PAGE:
We ended up using a paper money envelope system.  I would quite literally withdraw my grocery money at the beginning of the month and put it in an envelope and when it was gone, it was gone.  The same for petrol and other day to day expenses. It was a pain in the ass, but it kept us on track. In my never-ending search for a feasible program, I discovered Neobudget, an online envelope budgeting system.  We tried it and really liked it, but it didn’t have an app, so again we fell behind entering receipts and it got dropped.

We used the Dave Ramsey debt snowball to pay off the debtors through the monthly payment.  That meant paying the smallest balances first.  Some people say this makes no sense and you should pay the debts with the highest interest rates first, but we found the opposite was true. The maths work out, but more important was the psychological boost.  There was nothing better than knowing one debt was paid and we could pay the others more. Eventually when we were down to just a few, we handled it all ourselves.  We continued using the debt snowball and couldn’t believe it when we were down to our last few months.  We rang the last couple of debtors and offered them settlements and just like that it was all over.  That was in 2013.

How things are today…

I’d love to tell you that we’re flushed today, but alas that’s not the case.  We were a lot more comfortable than before, but then I decided to go back to school.  This required a second car and a commute of two hours each day and another hour a day for himself. It also means childcare, so we are essentially back to paying a big monthly payment like we did when paying off the debt. Having said all that, it is much more satisfying paying that, than blank faced debtors and we know it will be worth it in the end.

In terms of managing our money today, budgeting is still the key.”

In terms of managing our money today, budgeting is still the key.  About two years ago, Neobudget got apps. Bingo, we finally had found an idiot proof way of managing our finance.  We avoid arguing over who did or didn’t enter their coffee by allocating us each a discretionary spending amount.  That way we can just withdraw the cash, assign it to our category and away we go, no logging in every coke or magazine!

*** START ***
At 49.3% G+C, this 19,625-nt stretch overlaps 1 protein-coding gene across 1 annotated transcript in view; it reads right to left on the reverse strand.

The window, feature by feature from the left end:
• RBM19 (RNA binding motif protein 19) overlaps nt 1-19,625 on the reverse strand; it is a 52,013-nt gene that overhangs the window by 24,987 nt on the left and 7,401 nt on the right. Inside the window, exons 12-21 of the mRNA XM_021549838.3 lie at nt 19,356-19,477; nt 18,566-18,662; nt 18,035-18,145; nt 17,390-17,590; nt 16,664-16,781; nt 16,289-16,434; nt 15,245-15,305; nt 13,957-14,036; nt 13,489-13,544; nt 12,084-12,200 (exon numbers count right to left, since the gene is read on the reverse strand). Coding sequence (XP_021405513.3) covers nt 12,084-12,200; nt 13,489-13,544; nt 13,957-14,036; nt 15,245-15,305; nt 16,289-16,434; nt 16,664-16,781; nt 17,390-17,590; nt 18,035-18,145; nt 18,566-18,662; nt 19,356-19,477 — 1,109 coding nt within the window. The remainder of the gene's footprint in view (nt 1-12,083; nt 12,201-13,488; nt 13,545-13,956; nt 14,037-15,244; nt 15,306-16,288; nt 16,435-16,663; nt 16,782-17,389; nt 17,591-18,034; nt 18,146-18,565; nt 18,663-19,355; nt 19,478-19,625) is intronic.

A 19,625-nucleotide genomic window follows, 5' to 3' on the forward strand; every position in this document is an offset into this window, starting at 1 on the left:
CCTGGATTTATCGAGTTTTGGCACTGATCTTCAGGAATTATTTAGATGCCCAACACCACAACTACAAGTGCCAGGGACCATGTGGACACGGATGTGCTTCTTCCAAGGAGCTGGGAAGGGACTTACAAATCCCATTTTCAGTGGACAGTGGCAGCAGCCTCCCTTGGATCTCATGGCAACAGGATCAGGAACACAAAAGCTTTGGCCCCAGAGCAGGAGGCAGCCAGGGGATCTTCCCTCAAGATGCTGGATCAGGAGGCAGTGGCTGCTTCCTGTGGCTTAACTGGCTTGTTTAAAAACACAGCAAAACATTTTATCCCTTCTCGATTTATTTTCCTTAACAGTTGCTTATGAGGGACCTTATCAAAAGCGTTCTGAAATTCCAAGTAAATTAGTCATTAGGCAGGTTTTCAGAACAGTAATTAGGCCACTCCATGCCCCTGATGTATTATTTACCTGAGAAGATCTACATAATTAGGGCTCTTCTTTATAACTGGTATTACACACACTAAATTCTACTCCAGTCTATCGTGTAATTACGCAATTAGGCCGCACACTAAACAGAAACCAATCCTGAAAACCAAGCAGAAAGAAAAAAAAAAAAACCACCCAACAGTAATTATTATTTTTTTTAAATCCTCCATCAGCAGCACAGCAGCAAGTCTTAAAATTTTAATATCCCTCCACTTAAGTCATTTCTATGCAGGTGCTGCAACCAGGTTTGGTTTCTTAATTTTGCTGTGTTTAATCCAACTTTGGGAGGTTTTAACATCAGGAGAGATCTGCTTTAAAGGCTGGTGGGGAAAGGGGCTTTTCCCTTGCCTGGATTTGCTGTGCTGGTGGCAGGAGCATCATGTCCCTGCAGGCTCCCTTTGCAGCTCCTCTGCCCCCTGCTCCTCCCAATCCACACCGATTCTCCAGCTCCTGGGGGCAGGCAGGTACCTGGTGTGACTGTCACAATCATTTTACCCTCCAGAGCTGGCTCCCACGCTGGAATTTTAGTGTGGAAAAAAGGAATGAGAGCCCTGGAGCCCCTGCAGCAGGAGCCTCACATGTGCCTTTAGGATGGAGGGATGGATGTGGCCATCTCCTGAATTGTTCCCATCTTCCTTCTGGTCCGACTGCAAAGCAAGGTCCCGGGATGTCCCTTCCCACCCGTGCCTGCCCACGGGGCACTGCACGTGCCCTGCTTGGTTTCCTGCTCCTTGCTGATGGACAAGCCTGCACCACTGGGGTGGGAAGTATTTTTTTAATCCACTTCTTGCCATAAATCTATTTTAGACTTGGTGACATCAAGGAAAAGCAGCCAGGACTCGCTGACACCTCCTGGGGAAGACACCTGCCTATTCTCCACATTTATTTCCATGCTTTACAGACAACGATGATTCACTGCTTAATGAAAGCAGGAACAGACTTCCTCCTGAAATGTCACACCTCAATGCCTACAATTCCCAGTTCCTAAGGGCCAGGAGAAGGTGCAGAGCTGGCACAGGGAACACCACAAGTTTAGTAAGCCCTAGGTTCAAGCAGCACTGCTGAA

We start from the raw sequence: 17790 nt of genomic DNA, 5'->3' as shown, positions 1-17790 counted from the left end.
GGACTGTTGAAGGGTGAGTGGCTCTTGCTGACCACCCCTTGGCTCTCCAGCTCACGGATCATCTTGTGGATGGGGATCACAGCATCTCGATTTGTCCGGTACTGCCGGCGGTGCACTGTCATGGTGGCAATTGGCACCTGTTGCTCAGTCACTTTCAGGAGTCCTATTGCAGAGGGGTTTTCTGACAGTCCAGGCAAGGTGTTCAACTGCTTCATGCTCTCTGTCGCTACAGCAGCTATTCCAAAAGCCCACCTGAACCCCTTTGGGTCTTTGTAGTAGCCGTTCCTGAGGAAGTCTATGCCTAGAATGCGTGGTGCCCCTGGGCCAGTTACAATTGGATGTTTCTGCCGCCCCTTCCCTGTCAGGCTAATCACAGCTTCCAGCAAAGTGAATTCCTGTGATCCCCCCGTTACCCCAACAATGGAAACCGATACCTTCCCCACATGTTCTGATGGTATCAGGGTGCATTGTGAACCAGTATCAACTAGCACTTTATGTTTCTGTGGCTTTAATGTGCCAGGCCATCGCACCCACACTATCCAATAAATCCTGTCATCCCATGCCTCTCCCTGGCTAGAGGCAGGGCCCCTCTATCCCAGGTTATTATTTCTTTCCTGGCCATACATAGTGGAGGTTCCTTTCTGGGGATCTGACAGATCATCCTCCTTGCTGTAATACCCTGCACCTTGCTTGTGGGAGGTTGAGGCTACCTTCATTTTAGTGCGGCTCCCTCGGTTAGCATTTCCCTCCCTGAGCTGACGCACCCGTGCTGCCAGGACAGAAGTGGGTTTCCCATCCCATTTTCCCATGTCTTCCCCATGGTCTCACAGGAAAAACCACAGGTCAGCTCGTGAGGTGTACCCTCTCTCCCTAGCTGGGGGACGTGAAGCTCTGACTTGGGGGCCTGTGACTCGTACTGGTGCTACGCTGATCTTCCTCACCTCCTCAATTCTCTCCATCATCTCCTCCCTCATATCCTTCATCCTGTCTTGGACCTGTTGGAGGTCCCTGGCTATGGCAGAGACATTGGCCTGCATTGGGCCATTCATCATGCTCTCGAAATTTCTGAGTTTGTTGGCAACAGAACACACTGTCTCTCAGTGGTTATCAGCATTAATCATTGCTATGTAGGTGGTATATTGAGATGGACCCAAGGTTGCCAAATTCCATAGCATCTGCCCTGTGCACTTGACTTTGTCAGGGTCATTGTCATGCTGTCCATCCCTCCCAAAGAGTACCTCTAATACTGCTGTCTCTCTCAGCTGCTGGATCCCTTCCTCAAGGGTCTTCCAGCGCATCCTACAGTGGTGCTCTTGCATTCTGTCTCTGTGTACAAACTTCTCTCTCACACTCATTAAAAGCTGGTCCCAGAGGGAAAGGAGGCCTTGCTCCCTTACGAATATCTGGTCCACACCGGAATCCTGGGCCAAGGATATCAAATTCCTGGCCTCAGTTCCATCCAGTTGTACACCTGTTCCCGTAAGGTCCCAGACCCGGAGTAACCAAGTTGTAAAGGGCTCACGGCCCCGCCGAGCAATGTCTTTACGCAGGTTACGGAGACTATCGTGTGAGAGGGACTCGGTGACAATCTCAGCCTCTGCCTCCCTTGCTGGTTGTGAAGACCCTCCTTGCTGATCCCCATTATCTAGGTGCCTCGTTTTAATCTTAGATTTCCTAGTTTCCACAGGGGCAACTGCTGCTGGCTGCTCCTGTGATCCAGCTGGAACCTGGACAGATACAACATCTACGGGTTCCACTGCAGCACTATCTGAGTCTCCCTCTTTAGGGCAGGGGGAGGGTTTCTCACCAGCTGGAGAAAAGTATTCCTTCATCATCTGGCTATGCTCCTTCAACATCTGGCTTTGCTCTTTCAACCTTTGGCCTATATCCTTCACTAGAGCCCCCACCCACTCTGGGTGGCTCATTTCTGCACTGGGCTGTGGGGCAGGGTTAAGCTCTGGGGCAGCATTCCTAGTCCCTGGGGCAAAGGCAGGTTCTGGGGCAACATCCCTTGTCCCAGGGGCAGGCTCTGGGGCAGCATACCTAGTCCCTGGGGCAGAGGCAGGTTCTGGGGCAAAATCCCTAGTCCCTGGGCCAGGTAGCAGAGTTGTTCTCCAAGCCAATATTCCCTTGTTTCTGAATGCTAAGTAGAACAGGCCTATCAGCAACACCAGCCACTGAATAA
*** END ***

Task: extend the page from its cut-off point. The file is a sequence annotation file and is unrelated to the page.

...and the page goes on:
Both of us have the apps on our phones – him iPhone, me Android – and they sync together with the desktop version which lets us see where our money is, where it has gone and analyse the data.  It allows you to create a budget and then allocates any income to the envelopes (categories) of your budget depending on what you stipulate. If you divide yearly payments by 12, you can pop that much in monthly and watch the envelope grow.

Our envelopes at the time of writing

If there’s a positive balance, it’s because the money allocated there hasn’t been used yet. If it’s zero, it’s been paid out and if it’s negative – well, we screwed up somewhere!  We try and sit down each month and see if anything needs to be adjusted.  For instance, you’ll notice a high amount in the mobile envelope. This is because one of the contracts is up and won’t be renewed but the money has still been allocated there.  I will adjust this and direct it elsewhere in due course.  It on;y works if you fine tune it.  I found it took us a few months to get a budget that really worked for us.

This is something we will continue to do.  Once I finish university, anything I earn as a midwife will go straight into our downpayment fund (which only exists in my head at the moment) to someday buy the house we really should have bought by now according to society’s standards.  If we’re living fine on his salary and all my school fees and diesel costs, then it shouldn’t be an issue.  Bottom line, there’s a light at the end of the tunnel. We still live month to month, but we know where our money is going, we have no debt and we know it will all be worth it in the end.

How do you manage your money? Do you find budgeting difficult? What tips and advice do you have for others? I’d love to hear!